Nos. 82-5540, 83-3051.

722 F.2d 711 (1984)

Harry Joseph FINN, d/b/a University Insurance, Plaintiff-Appellant, v. Bill GUNTER, Allan J. Katz, Billy P. Canova, Robert A. Breckinridge, William T. Nunley, Henry E. Smith, Patrick H. Brenner, Jr., Russell W. Todd, Ellis A. Quigley, Robert E. McKenna and Thomas K. Sturgis, etc., Defendants-Appellees.

United States Court of Appeals, Eleventh Circuit.

January 12, 1984.

Attorney(s) appearing for the Case

John A. Barley, Tallahassee, Fla., for plaintiff-appellant.

Ken Hoffman, Oertel & Laramore, Tallahassee, Fla., for defendants-appellees.

Before FAY and HENDERSON, Circuit Judges, and TUTTLE, Senior Circuit Judge.

FAY, Circuit Judge:

Appellant, Harry Joseph Finn d/b/a University Insurance appeals two separate orders by the United States District Court for the Northern District of Florida granting summary judgment. The district court sua sponte converted a Rule 12(b)(6) motion to dismiss into a summary judgment motion and did not give the appellant the 10 day notice required by Rule 56(c) before granting partial summary judgment. The findings made in this order were the basis for the court's final summary judgment order. Since it is well established in this circuit that we strictly enforce the notice requirement of Rule 56(c), Herron v. Beck, 693 F.2d 125 (11th Cir.1982), we reverse both orders and remand for further proceedings consistent with this opinion.


On July 18, 1980, Finn, a licensed insurance agent, filed a complaint in district court against Bill Gunter, the Insurance Commissioner, and the Insurance Department alleging violations of his federal constitutional rights as a result of an investigation by these individuals of his insurance practice. He sought injunctive, declaratory and compensatory relief pursuant to 42 U.S.C. §§ 1983 and 1985 (1976) and 28 U.S.C. §§ 2201 and 2202 (1976). He also challenged the constitutionality of Florida's Insurance Code, Fla.Stat. §§ 626.601, .611, .621, .989 (1982). Finn also requested a temporary restraining order to halt the investigation and the license revocation proceedings. After a hearing, the court denied relief. Since this denial was subsequently upheld by the Fifth Circuit on an interlocutory appeal, Finn was unable to stay the state's revocation proceedings.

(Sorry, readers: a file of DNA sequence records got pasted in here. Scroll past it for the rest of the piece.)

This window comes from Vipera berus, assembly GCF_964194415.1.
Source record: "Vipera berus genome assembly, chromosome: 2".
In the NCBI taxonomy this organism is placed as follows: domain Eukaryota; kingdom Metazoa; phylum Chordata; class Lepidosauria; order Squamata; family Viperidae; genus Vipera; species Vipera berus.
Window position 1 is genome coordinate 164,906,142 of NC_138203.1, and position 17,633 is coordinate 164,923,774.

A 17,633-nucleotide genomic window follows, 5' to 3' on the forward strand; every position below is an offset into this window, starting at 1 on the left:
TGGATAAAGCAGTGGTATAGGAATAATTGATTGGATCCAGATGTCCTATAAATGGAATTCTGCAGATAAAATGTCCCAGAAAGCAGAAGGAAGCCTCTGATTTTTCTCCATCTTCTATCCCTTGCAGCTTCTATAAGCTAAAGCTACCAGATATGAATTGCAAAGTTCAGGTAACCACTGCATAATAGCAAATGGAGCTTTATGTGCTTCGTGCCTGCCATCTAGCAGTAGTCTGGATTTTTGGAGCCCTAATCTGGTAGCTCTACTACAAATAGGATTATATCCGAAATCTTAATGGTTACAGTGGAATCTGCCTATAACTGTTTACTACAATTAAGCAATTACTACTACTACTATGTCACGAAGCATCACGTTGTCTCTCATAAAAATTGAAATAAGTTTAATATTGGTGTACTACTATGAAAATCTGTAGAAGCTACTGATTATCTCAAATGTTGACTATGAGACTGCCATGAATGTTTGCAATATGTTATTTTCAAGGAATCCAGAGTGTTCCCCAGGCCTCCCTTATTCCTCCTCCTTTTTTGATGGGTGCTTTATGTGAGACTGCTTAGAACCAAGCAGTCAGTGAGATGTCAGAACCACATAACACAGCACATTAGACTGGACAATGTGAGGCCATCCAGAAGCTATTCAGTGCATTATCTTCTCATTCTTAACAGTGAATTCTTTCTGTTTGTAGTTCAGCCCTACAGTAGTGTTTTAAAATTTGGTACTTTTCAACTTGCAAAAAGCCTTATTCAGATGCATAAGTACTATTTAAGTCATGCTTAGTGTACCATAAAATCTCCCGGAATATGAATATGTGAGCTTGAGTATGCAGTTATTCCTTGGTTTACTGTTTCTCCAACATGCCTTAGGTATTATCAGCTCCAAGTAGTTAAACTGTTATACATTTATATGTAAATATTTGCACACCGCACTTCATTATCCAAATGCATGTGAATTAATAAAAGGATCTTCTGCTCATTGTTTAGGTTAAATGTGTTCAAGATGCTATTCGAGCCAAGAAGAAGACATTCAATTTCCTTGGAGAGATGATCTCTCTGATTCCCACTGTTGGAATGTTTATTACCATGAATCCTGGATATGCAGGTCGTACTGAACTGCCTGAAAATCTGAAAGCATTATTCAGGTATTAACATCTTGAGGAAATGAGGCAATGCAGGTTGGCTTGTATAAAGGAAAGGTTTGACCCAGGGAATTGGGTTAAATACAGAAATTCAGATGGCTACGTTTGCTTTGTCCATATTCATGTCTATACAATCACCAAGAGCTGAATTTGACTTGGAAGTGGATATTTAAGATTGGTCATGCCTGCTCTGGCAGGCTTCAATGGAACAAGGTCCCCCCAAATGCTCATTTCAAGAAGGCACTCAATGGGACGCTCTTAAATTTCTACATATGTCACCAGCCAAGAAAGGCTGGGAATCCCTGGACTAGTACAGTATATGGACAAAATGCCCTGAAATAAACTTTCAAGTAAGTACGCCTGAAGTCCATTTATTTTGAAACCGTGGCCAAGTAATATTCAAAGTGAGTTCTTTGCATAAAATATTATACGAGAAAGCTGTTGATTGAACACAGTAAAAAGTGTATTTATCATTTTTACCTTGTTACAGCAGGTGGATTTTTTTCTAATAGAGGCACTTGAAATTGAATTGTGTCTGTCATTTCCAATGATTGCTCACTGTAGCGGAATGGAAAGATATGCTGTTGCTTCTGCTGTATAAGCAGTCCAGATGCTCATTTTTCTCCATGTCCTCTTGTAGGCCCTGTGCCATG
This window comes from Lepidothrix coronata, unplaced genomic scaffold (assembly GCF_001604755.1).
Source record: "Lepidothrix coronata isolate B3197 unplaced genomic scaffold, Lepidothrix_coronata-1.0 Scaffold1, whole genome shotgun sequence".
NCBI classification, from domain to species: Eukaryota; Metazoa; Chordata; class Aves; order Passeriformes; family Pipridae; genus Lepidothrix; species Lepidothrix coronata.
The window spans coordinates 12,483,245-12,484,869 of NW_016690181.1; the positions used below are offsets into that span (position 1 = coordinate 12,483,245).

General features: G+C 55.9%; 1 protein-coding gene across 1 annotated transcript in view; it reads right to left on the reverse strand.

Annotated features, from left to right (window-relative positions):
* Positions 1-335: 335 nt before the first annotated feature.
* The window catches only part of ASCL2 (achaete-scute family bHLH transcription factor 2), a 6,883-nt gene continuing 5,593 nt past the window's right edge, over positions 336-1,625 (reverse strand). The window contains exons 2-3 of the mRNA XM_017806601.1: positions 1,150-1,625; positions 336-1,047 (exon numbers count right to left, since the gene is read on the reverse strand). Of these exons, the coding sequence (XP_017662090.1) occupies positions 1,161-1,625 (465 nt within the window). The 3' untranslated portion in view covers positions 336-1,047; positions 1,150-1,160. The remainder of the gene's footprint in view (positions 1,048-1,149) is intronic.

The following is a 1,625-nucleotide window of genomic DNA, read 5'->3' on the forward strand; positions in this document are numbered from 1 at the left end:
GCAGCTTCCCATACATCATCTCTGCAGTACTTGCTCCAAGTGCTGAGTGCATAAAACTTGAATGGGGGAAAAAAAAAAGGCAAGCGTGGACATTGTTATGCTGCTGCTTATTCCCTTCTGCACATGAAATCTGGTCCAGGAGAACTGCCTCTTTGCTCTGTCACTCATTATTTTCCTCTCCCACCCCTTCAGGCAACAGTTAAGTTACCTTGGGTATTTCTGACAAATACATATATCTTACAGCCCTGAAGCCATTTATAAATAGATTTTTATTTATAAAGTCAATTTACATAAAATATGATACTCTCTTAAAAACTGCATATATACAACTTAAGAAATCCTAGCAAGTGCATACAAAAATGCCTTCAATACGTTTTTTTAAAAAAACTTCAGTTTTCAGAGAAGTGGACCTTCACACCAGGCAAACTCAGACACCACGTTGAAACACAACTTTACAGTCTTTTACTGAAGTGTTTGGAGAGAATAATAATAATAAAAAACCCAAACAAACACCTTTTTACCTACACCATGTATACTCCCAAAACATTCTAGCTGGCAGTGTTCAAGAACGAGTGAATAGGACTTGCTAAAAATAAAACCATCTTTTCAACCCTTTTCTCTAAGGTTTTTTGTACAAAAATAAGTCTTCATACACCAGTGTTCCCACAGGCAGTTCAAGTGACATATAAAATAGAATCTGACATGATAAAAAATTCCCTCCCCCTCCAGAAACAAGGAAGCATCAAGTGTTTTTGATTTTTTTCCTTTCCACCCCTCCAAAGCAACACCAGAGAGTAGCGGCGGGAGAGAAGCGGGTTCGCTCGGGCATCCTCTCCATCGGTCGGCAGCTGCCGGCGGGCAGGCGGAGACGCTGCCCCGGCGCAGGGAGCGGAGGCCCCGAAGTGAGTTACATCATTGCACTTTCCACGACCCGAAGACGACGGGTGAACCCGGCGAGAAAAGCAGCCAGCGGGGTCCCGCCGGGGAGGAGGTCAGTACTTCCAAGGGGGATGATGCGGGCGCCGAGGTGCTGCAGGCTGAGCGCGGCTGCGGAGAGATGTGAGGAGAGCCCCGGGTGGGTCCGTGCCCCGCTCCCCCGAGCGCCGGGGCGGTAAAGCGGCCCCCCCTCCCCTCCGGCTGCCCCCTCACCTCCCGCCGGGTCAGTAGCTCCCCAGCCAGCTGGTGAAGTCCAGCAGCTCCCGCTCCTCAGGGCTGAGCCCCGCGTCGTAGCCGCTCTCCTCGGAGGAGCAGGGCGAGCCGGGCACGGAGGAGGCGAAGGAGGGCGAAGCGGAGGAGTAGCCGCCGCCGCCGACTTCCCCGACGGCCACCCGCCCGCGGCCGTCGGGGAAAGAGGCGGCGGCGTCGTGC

On June 1, 1981, Mr. Gunter filed a motion to dismiss and the district court stayed consideration of this motion until the state administrative and judicial processes were completed. When Finn had finally exhausted his state remedies, the district court ruled on the motion to dismiss. The court began its order by stating that it was converting "defendant's motion to dismiss into a motion for partial summary judgment," App.R. at 293, and then granted the summary judgment, even though no actual notice had been given to the parties. The district judge further directed the parties to file cross-motions for summary judgment on the constitutionality of Florida's insurance code so that he then could rule on the remaining claims.

On May 29, 1982, Finn appealed the order granting partial summary judgment.1 On January 3, 1983, the district court entered final summary judgment for Mr. Gunter on the remaining claims, which had been fully briefed by both parties. Finn appealed this last order on January 6, 1983.2 Both appeals were consolidated by this court on February 18, 1983.


Rule 12(b) of the Federal Rules of Civil Procedure requires:

If, on a motion ... to dismiss for failure of the pleading to state a claim upon which relief can be granted, matters outside the pleading are presented to and not excluded by the court, the motion shall be treated as one for summary judgment and disposed of as provided in Rule 56, and all parties shall be given reasonable opportunity to present all material made pertinent to such a motion by Rule 56.

Rule 56(c) reads in relevant part: "The motion [for summary judgment] shall be served at least 10 days before the time fixed for the hearing." This rule thus mandates a hearing on the summary judgment motion and at least 10 days notice of that hearing.3 This notice requirement is embodied by reference in Rule 12(b).